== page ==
Friday, June 10, 2005

FutureShocks

Just got this in today from the publisher, the cover to my next anthology, FutureShocks, due from Roc in January, 06. Another stunning John Picacio illustration:



Contributing to FutureShocks: Kevin J. Anderson * Paul Di Filippo * Alan Dean Foster * Howard V. Hendrix * Alex Irvine * Caitlín R. Kiernan * Louise Marley * Sean McMullen * John Meaney * Paul Melko * Robert A. Metzger * Chris Roberson * Adam Roberts * Mike Resnick & Harry Turtledove * Robert J. Sawyer * Robert Charles Wilson

24 comments:

Hal Duncan said...

Ooh, that's pre-tty.

Lou Anders said...

Ain't it, though?

Deanna Hoak said...

It looks very nice, Lou!

Lou Anders said...

Hi Deanna, and thanks.
I really like the way the type solution integrates into the illustration (rather than compromises it) too.

Mahesh Raj Mohan said...

Looks awesome! So do many names in that list of contributors.

Lou Anders said...

Thanks, Mahesh.
You know, if I can say so myself, it feels like a really strong, solid, even collection from start to finish.

This worries me, however, as the previous, Live without a Net, which had a very troubled gestation - taking almost two years to assemble and changing publishers midway - felt wildly uneven to me by the time I delivered it and yet was praised for the "overall quality" of its material. So that one felt uneven and was praised for being solid, whereas this one feels really, really solid....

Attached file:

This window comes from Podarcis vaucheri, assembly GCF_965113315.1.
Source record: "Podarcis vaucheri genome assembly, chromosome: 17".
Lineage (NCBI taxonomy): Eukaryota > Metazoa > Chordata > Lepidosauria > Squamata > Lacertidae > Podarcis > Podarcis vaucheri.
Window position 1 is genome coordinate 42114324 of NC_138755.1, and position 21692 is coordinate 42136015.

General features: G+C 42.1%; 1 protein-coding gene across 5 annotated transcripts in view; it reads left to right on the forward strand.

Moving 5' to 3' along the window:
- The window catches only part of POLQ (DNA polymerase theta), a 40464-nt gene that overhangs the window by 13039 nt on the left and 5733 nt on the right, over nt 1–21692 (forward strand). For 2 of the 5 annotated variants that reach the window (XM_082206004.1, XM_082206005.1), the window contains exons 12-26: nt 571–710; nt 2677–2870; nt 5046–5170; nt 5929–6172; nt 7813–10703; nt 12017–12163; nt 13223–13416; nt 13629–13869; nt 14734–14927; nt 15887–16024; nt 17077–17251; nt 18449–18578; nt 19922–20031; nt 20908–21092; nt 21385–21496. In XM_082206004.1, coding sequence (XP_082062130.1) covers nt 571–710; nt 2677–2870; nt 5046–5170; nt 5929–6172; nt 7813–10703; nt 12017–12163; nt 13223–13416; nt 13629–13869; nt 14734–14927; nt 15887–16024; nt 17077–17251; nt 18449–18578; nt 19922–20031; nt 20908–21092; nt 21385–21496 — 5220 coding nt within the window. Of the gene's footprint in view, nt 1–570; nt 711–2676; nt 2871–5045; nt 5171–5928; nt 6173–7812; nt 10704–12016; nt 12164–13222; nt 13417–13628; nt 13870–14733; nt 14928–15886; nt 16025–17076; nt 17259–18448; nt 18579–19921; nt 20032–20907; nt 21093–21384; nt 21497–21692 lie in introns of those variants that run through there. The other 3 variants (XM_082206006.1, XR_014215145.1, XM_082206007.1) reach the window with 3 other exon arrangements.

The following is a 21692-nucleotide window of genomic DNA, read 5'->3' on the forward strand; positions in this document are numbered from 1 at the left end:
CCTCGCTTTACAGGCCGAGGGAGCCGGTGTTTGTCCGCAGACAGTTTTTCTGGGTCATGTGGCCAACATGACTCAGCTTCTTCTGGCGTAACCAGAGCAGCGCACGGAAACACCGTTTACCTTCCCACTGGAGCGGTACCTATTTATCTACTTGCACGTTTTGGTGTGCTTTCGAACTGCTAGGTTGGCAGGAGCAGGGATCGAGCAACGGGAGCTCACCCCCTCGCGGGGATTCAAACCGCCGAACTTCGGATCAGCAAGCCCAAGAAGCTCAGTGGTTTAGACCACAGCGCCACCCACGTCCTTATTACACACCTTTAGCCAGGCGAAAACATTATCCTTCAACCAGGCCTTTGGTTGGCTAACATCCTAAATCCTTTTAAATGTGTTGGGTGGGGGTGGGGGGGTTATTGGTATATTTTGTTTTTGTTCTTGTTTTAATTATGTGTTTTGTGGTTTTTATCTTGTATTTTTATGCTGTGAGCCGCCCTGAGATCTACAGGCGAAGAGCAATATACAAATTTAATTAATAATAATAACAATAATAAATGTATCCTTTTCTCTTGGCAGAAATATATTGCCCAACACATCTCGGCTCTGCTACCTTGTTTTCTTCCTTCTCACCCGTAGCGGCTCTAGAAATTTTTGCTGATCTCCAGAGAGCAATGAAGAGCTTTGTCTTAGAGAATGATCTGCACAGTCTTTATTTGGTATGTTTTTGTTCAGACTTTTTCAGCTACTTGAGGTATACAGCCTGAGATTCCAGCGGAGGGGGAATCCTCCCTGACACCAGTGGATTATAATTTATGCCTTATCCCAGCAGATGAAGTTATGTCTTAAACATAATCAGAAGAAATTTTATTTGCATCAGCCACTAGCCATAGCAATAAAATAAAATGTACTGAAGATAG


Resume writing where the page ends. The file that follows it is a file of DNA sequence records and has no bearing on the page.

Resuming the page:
Robert J. Sawyer said...

That looks fabulous, Lou! I'm really proud to be part of this book. Thanks for inviting me!

Cheers,

Rob

Lou Anders said...

Thanks, Rob.
I am thrilled you were in this one.

Mahesh Raj Mohan said...

No prob, Lou! I didn't know that about Live Without a Net; I recently got that collection, so it'll be interesting to see how it all comes off.

Lou Anders said...

Hey Mahesh,
I'll be very interested in your opinion of Live without a Net. Please let me know what you think when you've had a chance to read it. I was talking above of my opinion in the middle of producing the book, elbows deep in it. I'm very proud of it, and looking back believe it's a very strong collection. And fortunately I'm not alone in that assessment.

Mahesh Raj Mohan said...

I know what you mean. Projects really do look waaaaaaaay different when you're elbows deep, rather than when it's finished, or years later.

I brought the collection with me to work today. I look forward to reading it, and I'll definitely give you feedback. :)

Lou Anders said...

Don't get caught at work!
My very last "day job" before journalism & publishing, back in Santa Monica, Ca in 1995, the boss came in, and I tried to shove the paperback I was reading into a desk drawer and ended up somehow flipping it through the air to land in my lap in a really dead-obvious way. Fortunately, she hated her job too and didn't mind. And she quit a few months after I did.

Vera Nazarian said...

This is a gorgeous cover, Lou! My favorite Picacio so far. :-)

Lou Anders said...

Thank you, Vera.